Older and current tweets can be found via Twitter Search (Google Translate), but it’s unkown whether the result will still exist in a few weeks or months.

We asked the audience to send in a thesis that would be discussed in the room. There were some great ones (Google Translate), good food for thought, but the winner was “As long as libraries are not judged by their quality, but numbers of loans and numbers of members, Web 3.0 is a farce

Presentations
Two keynote speakers, Hans van Driel speaking on the the transition from Society 1.0 to living together 3.0 and Barry Spooren speaking about their use of social media in organizing the international (music) Festival Incubate,were followed by 10 pitch talks. These were all done by librarians who proudly presented their product as a result of the 23 Dingen program. The list of speakers and their presentations can be found in the Program (Babel Fish translation).

Photos
Jan de Waal also took those pictures, published under Creative Commons License and open for comments and notes.

Livestream
Anyone who could not personally attend the day in Amsterdam, was able to follow the symposium from beginning to the end, thanks to a magnificent broadcast by the OBA library crew. We received several comments from people watching at their libraries or from their homes, that the HD quality from four cameras and the great sound gave them the idea that they were there. The presentation recordings will be made available very soon.

Quotes by some of our speakers

“We see a shift from society 1.0 to living together 3.0. where differentiation and informal learning are key. Libraries need to understand the 2.0 phase in order to survive in the 3.0 era” – Hans van Driel”

“Whodunnit is an interactive multimedia game, that the library can develop in cocreation with teens. It’s a mix of 2.0 tools in a CSI-like setting” – Saskia Dellevoet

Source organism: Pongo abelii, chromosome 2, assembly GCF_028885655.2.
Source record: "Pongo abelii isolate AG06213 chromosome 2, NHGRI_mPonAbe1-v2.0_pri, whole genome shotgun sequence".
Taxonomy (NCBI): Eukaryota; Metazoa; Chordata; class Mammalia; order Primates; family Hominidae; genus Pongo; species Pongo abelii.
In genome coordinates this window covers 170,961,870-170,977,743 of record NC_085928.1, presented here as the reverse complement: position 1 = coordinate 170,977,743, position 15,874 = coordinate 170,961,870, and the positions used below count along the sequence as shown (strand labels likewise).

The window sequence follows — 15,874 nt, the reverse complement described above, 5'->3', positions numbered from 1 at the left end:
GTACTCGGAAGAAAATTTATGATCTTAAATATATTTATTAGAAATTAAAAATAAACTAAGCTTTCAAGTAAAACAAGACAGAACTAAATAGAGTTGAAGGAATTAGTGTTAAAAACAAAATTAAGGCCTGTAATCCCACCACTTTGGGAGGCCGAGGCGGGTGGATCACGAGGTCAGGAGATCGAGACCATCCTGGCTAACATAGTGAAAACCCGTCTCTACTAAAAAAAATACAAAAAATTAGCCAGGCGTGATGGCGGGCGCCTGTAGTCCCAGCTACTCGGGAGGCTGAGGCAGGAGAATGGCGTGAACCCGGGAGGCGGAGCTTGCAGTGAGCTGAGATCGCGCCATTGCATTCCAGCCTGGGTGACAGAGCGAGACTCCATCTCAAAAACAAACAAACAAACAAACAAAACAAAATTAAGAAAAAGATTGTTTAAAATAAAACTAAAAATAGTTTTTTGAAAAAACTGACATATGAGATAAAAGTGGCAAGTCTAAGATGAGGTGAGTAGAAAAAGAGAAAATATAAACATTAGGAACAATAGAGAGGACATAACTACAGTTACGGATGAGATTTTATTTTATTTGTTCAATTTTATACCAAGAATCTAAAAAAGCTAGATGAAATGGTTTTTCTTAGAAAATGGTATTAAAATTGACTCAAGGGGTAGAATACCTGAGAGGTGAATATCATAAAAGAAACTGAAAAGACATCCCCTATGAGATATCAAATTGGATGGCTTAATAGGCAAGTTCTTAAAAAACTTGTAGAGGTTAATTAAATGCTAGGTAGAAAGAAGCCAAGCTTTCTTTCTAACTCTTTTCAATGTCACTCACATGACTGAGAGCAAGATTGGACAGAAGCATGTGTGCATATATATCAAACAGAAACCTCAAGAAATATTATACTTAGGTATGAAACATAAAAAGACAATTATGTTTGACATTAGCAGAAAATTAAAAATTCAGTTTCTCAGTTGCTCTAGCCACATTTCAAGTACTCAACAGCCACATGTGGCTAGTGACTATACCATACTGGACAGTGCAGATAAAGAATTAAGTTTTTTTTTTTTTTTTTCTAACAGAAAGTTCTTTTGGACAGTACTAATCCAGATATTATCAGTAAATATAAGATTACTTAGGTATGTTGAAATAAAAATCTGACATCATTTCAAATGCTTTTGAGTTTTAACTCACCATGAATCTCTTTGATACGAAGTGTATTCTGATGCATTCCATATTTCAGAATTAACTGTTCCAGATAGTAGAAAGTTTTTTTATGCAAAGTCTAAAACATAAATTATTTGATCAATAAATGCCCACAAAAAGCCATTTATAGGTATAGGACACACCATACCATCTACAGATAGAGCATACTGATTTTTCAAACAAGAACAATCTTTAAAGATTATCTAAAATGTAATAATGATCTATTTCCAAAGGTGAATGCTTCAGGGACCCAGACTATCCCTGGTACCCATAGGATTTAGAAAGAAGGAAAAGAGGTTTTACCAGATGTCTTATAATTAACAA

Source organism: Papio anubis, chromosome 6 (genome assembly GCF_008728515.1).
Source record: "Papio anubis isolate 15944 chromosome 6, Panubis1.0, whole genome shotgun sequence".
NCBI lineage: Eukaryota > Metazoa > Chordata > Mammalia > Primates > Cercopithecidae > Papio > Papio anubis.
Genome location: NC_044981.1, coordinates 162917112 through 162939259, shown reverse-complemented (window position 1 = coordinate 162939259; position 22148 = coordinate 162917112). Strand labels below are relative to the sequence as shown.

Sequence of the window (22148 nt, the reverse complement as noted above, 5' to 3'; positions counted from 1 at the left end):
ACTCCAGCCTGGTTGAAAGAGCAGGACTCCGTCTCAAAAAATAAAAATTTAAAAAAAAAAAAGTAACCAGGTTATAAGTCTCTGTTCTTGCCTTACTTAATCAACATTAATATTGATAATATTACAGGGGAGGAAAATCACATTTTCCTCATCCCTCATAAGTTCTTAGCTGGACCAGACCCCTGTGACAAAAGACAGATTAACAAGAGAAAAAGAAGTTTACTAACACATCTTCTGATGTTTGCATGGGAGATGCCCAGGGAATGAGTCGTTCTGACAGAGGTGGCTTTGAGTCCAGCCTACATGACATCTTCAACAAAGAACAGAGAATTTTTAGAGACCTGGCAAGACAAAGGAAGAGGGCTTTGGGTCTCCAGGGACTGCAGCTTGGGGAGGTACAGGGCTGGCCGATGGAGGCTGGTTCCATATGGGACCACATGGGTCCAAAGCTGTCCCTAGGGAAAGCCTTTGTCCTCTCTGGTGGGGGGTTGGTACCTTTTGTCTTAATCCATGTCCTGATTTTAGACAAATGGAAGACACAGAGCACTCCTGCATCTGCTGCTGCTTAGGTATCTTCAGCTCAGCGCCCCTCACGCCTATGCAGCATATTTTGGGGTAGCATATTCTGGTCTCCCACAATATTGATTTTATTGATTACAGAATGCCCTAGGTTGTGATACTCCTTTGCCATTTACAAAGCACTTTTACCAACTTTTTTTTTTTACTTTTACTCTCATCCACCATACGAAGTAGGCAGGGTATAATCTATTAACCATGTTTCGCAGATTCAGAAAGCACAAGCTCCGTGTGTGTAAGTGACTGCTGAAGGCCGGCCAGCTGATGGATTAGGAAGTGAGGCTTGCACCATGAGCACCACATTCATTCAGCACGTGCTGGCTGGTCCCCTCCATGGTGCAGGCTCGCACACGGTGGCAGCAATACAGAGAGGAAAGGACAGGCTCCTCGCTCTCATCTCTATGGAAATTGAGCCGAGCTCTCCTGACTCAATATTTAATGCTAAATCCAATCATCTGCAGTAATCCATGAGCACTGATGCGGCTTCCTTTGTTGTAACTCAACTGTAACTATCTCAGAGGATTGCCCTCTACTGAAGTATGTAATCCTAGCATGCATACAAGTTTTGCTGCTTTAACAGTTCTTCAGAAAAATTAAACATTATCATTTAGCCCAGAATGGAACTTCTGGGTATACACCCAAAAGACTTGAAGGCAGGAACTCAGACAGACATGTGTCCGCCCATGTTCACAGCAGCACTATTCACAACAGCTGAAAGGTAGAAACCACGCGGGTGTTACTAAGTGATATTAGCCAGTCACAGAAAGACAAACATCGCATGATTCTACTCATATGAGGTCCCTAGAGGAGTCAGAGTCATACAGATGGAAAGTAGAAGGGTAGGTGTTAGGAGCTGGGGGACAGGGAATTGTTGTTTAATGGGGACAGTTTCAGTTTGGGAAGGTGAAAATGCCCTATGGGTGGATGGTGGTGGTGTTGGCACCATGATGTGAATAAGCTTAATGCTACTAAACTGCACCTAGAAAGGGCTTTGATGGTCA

“Our Facebook Inspirition Guide for libraries has been helpful for libraries in Belgium to setup a successful Facebook Page with little effort” – Ilse Depré

“We organize the Incubate Festival according OpenSource principles, together with bands, artists and audience. Think of this for your library!” – Barry Spooren

“23 Things has brought us several new features on our website, but most important is that social media are now anchored in our businessplan. The library uses social media, the library behaves as a social medium, the library IS a social medium” – Luc Pruijn

 

Rob Coers works as an internet trainer, consultant and speaker in The Netherlands. After meeting Helene Blowers in 2006, Rob introduced and developed the Dutch version of the Learning 2.0 Program 23 Things. 23 Dingen has become a major success and has helped libraries and thousands of librarians to get familiar with Web 2.0 and social media. In 2005 Michael and Rob did their first talk together at Internet Librarian International in London.

What Are Words For? from Steven V. Kaszynski

From The Go Librarians,  Steven V. Kaszynski writes:

http://golibrarians.wordpress.com/2011/03/11/what-are-words-for/

Everybody loves ALA’s classic celebrity READ posters. And for good reason. Multi-age, culturally relevant celebrities inspiring multi-age people to read books and get literate. They’re popular and possibly even effective. Still, the READ poster is alone in its work. It wants a family. It needs siblings.

Libraries continue to evolve and struggle against their own underrepresentation. They seek ways to break the mold. The READ campaign advocates literacy and promotes the library as a literacy center or, from a non-LIS perspective, a place to get free books. But isn’t that the very stereotype we’re trying to conquer? For all the good the READ posters may do toward promoting literate communities, they may concurrently, from a library science point of view, perpetuate the traditional stereotype of the library as “a place to get free books.”

LEARN. PLAY. CONNECT. ENGAGE. CREATE. These are the sibling marketing terms that libraries and ALA should advertise along with the classic READ poster. These are the terms that help represent what libraries are all about. What terms would you like to see on that ALA poster at the bus stop?

I can imagine some wonderful posters centered around the words Steven shares in the post. They also do a good job of summing up what LIS education should be about!